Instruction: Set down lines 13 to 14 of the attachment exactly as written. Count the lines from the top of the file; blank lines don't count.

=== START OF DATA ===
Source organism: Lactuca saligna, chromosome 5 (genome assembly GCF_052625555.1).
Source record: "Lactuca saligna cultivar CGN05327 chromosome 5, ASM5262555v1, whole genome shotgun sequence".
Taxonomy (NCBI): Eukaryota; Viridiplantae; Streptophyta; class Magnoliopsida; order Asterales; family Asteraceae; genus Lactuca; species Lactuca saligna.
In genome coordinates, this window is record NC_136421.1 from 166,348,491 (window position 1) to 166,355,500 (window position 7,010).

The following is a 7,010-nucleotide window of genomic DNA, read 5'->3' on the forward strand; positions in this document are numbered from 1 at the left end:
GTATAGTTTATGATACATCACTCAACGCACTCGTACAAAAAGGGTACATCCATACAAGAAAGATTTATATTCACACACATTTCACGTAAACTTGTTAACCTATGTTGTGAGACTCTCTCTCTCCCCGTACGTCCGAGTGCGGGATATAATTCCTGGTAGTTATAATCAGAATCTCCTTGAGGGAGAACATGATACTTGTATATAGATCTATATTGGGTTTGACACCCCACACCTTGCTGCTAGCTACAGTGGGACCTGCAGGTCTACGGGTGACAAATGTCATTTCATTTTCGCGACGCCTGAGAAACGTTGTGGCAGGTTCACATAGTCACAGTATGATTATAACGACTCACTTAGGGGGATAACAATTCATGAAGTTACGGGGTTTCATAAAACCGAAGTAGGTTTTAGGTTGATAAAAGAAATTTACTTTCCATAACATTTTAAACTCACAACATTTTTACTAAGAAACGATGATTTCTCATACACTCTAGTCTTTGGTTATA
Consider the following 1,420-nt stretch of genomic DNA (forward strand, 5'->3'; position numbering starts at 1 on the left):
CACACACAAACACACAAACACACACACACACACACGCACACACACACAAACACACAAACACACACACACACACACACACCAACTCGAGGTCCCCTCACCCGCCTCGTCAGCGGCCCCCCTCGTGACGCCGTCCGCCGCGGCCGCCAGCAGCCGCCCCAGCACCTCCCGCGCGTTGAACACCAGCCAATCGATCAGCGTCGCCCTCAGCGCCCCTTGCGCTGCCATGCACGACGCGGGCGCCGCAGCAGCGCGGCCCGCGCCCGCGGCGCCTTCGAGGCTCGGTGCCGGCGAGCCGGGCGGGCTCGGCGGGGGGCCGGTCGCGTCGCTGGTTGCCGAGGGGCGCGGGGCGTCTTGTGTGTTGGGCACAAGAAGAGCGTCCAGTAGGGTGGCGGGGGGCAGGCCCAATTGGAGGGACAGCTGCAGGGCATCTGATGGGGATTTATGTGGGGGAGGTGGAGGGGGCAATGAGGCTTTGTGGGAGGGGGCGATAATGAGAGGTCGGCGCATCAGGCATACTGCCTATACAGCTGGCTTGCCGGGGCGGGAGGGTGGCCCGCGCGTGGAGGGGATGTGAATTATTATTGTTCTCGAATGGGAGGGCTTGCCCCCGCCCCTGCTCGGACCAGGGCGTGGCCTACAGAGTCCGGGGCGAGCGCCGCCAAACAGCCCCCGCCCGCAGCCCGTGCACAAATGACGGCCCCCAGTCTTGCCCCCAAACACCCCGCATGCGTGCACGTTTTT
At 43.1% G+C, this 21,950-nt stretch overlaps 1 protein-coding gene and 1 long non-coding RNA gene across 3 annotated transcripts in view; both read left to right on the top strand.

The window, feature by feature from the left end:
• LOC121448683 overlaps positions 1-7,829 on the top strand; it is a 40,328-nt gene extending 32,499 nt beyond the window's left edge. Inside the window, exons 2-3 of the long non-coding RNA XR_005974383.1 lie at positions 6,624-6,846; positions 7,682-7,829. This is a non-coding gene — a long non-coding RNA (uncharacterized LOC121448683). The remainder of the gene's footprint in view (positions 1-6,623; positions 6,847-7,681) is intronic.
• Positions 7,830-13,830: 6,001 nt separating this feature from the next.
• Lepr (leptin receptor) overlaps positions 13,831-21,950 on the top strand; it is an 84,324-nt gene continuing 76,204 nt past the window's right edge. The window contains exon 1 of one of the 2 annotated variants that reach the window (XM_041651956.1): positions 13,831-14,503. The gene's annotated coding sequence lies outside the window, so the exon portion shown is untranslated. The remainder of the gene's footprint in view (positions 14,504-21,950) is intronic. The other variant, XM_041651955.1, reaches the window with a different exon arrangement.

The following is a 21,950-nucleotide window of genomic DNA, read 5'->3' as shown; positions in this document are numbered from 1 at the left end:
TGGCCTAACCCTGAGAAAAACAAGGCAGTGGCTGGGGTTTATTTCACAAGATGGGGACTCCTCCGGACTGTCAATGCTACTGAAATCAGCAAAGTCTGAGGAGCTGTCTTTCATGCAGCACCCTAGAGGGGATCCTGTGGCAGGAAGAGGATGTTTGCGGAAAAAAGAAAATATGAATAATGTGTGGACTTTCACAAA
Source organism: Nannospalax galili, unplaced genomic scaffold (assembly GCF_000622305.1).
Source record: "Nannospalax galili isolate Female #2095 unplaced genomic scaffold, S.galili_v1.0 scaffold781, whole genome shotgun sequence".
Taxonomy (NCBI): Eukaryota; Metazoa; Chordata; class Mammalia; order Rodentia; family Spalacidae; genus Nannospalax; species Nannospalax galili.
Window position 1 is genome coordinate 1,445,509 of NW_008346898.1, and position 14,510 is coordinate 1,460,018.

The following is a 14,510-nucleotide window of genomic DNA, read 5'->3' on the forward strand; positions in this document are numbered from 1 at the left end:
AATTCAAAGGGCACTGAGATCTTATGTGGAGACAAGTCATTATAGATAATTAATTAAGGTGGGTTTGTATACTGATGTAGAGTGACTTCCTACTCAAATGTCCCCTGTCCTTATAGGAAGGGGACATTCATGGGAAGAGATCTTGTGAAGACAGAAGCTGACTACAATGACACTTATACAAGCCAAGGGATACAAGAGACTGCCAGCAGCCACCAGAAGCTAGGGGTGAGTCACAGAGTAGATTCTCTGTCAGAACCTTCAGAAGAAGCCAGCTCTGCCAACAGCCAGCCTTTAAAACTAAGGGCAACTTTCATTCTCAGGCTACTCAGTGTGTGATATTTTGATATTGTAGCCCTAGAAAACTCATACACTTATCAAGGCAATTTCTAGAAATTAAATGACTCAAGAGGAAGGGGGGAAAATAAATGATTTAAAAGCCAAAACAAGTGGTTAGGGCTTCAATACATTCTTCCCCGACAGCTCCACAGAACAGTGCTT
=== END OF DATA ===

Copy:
• Lepr (leptin receptor) overlaps positions 13,831-21,950 on the top strand; it is an 84,324-nt gene continuing 76,204 nt past the window's right edge. The window contains exon 1 of one of the 2 annotated variants that reach the window (XM_041651956.1): positions 13,831-14,503. The gene's annotated coding sequence lies outside the window, so the exon portion shown is untranslated. The remainder of the gene's footprint in view (positions 14,504-21,950) is intronic. The other variant, XM_041651955.1, reaches the window with a different exon arrangement.

The following is a 21,950-nucleotide window of genomic DNA, read 5'->3' as shown; positions in this document are numbered from 1 at the left end: